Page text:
Princes, Counts and Racists
- Weimar: From Enlightenment to the Present by Michael Kater
Yale, 463 pp, £25.00, August 2014, ISBN 978 0 300 17056 6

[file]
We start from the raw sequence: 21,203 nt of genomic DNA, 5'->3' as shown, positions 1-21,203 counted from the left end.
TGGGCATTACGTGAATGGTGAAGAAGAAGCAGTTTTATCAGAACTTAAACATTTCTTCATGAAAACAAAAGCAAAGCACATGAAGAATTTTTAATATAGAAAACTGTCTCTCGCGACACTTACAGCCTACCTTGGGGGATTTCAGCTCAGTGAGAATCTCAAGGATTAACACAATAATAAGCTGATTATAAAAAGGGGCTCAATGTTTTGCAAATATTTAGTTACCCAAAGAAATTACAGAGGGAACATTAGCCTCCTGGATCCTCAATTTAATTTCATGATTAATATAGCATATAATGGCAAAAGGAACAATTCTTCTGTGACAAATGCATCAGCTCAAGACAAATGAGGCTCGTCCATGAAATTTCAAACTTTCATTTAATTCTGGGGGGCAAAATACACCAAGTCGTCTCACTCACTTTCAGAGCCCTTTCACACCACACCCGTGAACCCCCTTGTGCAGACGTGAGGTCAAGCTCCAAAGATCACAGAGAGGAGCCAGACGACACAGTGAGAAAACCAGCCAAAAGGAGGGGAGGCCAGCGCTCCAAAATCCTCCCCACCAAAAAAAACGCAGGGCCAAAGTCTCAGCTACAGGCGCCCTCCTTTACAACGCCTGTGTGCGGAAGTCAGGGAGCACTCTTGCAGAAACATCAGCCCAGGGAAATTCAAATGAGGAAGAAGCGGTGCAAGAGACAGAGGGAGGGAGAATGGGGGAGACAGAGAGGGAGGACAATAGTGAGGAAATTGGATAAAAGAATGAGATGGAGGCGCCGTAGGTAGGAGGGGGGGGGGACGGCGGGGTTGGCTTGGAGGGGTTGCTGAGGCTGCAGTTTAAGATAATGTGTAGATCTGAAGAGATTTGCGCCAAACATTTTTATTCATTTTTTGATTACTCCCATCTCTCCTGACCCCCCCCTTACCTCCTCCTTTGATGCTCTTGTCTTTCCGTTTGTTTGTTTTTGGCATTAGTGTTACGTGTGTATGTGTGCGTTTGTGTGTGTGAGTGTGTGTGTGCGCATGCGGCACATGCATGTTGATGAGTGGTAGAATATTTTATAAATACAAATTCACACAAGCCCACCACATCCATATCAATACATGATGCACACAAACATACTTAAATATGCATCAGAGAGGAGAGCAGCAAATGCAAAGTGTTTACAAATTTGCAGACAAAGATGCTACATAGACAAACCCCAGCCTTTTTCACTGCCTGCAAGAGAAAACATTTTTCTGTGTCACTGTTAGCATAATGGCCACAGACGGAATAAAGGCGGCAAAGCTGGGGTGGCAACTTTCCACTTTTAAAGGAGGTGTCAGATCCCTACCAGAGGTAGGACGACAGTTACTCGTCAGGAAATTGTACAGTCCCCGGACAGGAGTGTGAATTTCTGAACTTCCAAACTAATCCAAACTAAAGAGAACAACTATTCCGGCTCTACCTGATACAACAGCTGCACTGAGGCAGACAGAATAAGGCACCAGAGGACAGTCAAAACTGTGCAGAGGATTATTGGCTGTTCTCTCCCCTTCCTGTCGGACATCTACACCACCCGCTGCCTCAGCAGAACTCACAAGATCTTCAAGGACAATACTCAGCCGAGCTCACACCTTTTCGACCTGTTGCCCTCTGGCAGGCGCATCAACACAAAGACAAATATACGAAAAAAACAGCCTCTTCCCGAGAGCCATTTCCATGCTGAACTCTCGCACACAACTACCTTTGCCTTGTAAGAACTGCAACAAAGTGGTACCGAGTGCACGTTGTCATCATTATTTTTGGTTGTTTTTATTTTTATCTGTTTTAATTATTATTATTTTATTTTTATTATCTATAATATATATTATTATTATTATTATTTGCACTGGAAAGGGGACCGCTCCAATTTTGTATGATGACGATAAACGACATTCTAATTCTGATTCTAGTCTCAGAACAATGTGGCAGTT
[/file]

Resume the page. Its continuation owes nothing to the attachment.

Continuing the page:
In March 1932, Thomas Mann visited Weimar in central Germany. For the last thirty years of the 18th century, this modestly sized town was home to Goethe, Schiller, Herder and Wieland, but by the 1930s it had become a hotbed of the radical right. ‘The admixture of Hitlerism and Goethe affects one strangely,’ Mann wrote in ‘Meine Goethereise’. ‘Of course, Weimar is a centre of Hitlerdom. Everywhere you could see Hitler’s picture etc in the National Socialist newspapers on exhibit. The town was dominated by the type of young person who walks through the streets vaguely determined, offering the Roman salute.’ Cultural greatness in decline and the juxtaposition of Goethe with Hitler – these are the two narrative axes along which Michael Kater tells the story of Weimar.
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